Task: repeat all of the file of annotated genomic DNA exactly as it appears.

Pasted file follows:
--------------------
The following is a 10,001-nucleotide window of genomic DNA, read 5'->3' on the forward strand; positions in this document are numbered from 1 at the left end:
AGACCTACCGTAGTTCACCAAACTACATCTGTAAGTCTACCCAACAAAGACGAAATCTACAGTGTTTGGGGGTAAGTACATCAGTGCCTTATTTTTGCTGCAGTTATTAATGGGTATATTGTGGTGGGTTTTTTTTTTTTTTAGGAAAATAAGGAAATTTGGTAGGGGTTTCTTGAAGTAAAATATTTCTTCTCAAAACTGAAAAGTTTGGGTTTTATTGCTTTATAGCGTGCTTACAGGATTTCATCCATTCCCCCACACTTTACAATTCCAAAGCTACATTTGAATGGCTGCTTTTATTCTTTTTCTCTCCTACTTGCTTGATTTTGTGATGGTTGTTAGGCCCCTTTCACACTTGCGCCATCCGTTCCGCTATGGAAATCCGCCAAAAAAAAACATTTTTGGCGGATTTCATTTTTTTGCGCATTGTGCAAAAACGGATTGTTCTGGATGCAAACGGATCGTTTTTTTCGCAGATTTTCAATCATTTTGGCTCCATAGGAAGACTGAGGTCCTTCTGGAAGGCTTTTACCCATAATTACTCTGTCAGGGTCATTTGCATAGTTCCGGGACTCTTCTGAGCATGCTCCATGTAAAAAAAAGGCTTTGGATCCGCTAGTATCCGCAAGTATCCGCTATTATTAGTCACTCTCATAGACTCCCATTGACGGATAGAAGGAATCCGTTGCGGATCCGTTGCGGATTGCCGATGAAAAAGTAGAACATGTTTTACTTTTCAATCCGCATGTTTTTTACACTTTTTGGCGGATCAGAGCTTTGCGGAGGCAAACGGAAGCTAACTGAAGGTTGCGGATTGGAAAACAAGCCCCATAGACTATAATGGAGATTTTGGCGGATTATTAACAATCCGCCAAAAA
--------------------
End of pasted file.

The following is a 10,001-nucleotide window of genomic DNA, read 5'->3' on the forward strand; positions in this document are numbered from 1 at the left end:
AGACCTACCGTAGTTCACCAAACTACATCTGTAAGTCTACCCAACAAAGACGAAATCTACAGTGTTTGGGGGTAAGTACATCAGTGCCTTATTTTTGCTGCAGTTATTAATGGGTATATTGTGGTGGGTTTTTTTTTTTTTTAGGAAAATAAGGAAATTTGGTAGGGGTTTCTTGAAGTAAAATATTTCTTCTCAAAACTGAAAAGTTTGGGTTTTATTGCTTTATAGCGTGCTTACAGGATTTCATCCATTCCCCCACACTTTACAATTCCAAAGCTACATTTGAATGGCTGCTTTTATTCTTTTTCTCTCCTACTTGCTTGATTTTGTGATGGTTGTTAGGCCCCTTTCACACTTGCGCCATCCGTTCCGCTATGGAAATCCGCCAAAAAAAAACATTTTTGGCGGATTTCATTTTTTTGCGCATTGTGCAAAAACGGATTGTTCTGGATGCAAACGGATCGTTTTTTTCGCAGATTTTCAATCATTTTGGCTCCATAGGAAGACTGAGGTCCTTCTGGAAGGCTTTTACCCATAATTACTCTGTCAGGGTCATTTGCATAGTTCCGGGACTCTTCTGAGCATGCTCCATGTAAAAAAAAGGCTTTGGATCCGCTAGTATCCGCAAGTATCCGCTATTATTAGTCACTCTCATAGACTCCCATTGACGGATAGAAGGAATCCGTTGCGGATCCGTTGCGGATTGCCGATGAAAAAGTAGAACATGTTTTACTTTTCAATCCGCATGTTTTTTACACTTTTTGGCGGATCAGAGCTTTGCGGAGGCAAACGGAAGCTAACTGAAGGTTGCGGATTGGAAAACAAGCCCCATAGACTATAATGGAGATTTTGGCGGATTATTAACAATCCGCCAAAAA